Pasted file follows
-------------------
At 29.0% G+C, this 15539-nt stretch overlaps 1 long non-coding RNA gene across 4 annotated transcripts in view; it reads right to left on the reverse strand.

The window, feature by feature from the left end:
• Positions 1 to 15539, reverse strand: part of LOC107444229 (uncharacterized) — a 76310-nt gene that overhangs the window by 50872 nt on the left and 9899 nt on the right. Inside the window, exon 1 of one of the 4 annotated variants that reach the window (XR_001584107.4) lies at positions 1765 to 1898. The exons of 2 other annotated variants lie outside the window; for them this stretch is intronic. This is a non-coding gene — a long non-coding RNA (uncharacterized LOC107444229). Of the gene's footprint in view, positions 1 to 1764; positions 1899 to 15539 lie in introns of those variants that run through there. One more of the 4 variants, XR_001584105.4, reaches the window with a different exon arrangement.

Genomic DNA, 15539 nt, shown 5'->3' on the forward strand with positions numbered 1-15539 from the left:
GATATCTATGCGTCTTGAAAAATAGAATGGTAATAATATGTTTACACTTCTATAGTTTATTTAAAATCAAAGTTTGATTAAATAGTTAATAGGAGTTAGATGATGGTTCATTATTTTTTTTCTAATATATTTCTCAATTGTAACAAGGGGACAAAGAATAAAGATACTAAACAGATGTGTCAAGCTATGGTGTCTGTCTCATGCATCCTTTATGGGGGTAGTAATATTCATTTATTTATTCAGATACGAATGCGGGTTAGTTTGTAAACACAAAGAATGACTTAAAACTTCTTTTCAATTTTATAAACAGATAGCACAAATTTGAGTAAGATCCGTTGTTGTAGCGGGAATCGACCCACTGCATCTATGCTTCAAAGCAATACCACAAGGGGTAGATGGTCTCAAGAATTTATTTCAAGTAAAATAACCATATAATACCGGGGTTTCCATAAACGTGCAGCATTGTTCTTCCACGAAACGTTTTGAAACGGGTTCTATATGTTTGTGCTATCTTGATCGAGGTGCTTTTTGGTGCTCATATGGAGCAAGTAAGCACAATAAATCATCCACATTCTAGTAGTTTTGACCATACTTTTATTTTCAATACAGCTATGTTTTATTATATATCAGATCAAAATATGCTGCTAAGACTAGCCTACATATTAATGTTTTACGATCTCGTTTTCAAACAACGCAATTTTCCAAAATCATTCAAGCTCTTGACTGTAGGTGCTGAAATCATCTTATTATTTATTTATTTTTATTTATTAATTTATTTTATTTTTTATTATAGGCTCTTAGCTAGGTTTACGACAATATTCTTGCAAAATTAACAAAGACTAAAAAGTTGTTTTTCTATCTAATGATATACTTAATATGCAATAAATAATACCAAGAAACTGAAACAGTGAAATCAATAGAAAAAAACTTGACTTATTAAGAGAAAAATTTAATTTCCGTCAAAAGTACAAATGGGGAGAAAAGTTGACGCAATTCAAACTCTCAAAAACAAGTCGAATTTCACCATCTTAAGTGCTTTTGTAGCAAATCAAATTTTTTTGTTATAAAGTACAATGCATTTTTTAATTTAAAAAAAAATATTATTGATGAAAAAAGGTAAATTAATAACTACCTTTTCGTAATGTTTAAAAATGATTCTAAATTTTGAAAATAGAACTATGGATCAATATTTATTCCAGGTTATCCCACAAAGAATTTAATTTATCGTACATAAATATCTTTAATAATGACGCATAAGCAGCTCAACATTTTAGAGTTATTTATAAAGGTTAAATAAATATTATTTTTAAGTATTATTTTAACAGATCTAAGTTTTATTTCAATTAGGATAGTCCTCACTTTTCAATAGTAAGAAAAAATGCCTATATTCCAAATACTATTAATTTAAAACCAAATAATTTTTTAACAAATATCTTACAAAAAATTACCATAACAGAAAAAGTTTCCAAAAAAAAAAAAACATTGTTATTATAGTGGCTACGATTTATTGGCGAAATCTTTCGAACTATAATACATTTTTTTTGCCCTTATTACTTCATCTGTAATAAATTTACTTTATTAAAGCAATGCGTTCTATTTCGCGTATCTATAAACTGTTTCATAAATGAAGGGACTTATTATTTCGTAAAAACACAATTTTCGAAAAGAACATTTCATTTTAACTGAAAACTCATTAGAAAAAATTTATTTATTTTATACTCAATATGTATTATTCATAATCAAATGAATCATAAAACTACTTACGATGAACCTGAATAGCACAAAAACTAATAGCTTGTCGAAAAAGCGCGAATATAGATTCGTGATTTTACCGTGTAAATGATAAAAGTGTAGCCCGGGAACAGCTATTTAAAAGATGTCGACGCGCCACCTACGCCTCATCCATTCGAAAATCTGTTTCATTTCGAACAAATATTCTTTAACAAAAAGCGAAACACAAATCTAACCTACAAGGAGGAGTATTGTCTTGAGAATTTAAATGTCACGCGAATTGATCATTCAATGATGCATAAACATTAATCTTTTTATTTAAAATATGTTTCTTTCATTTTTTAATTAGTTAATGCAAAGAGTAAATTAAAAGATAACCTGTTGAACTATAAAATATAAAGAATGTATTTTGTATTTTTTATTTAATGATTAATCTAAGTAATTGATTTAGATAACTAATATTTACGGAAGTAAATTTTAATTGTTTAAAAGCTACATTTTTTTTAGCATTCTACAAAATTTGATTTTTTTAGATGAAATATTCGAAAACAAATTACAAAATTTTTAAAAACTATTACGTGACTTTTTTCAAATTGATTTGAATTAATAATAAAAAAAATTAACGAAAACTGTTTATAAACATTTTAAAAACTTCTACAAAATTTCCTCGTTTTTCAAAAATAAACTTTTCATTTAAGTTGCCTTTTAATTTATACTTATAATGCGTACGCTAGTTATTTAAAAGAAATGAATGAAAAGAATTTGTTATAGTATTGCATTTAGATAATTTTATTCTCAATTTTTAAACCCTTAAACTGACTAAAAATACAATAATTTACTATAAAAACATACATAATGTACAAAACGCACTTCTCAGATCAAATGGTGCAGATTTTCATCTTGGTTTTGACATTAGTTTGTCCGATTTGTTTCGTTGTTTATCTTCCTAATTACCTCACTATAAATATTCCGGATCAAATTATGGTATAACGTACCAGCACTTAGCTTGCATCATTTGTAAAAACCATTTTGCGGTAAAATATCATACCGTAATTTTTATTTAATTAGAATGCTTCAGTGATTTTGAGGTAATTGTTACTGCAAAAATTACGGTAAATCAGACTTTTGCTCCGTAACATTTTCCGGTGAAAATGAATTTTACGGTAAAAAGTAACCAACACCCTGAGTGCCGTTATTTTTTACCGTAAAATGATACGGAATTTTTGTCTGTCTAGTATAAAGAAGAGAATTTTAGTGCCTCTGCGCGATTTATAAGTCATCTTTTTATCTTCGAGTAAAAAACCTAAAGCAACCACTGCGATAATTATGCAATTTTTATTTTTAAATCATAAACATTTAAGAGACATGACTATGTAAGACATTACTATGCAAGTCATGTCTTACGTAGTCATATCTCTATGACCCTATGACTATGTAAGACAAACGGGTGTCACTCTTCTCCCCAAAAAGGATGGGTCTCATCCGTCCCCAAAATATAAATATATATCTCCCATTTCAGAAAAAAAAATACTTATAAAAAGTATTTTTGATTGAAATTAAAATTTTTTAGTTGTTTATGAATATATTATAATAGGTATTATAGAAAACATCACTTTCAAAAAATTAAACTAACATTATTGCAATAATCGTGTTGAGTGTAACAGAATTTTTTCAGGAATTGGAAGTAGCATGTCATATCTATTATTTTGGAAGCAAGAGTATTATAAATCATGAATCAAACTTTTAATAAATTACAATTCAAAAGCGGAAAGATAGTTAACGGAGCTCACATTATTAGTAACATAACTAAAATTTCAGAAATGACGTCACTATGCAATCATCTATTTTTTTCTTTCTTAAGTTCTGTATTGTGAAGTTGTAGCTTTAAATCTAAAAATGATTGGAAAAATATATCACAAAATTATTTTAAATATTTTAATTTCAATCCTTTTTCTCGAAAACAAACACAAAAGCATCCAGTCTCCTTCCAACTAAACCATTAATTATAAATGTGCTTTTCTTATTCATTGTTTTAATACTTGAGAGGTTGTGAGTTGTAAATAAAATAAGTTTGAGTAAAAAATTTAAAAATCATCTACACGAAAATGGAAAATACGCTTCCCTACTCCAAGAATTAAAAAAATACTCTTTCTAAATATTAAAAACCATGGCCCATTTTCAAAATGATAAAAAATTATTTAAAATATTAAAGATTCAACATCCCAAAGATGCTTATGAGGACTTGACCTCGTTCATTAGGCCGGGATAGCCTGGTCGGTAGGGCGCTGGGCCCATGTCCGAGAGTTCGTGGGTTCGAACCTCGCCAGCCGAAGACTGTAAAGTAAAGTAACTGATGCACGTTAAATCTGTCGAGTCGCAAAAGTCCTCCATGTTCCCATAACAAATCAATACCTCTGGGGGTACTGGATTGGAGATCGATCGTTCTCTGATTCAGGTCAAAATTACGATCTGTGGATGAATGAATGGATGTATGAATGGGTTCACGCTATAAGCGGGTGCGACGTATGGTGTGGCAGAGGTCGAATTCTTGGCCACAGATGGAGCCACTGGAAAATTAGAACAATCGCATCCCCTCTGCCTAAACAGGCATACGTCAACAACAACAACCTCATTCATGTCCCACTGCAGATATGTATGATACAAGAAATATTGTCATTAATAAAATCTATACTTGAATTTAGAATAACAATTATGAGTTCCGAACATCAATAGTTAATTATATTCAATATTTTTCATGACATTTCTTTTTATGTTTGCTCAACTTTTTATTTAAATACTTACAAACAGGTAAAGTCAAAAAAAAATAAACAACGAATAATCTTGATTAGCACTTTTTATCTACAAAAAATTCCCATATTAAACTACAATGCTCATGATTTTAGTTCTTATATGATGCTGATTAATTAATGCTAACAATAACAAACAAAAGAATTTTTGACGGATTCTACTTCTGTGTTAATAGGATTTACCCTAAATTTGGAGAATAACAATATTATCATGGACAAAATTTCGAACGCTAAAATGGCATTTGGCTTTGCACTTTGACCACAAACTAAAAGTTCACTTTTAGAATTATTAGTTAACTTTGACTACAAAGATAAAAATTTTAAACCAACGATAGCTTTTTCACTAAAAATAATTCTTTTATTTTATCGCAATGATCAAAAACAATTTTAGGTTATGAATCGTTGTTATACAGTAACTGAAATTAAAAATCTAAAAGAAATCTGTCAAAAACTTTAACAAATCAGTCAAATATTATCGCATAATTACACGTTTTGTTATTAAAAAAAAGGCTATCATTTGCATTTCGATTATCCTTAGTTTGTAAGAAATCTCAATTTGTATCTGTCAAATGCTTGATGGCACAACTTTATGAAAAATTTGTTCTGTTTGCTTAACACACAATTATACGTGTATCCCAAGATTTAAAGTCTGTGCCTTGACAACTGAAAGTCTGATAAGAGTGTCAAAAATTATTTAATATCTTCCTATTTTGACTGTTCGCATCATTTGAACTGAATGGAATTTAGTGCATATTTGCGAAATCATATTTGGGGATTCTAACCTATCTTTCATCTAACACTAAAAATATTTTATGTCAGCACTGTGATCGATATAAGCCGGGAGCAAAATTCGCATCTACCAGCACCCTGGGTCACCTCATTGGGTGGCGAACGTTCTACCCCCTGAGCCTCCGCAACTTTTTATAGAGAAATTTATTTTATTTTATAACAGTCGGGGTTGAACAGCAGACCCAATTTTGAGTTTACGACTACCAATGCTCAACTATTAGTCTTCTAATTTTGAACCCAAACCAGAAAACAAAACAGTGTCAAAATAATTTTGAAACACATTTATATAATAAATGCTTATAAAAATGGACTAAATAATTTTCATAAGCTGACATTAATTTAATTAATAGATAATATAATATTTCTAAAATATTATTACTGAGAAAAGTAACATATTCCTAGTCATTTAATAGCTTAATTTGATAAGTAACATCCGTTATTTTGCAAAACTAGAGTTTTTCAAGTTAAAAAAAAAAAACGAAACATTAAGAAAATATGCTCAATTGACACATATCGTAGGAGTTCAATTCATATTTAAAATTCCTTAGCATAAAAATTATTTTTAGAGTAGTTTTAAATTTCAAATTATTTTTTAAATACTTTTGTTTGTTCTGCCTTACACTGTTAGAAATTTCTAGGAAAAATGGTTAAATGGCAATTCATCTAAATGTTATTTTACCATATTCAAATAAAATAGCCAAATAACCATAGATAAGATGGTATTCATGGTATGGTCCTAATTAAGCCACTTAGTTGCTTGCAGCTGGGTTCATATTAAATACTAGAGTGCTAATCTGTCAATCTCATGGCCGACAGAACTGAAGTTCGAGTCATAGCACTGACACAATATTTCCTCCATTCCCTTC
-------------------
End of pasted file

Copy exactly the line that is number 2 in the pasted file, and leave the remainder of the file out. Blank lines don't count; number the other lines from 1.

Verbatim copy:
The window, feature by feature from the left end: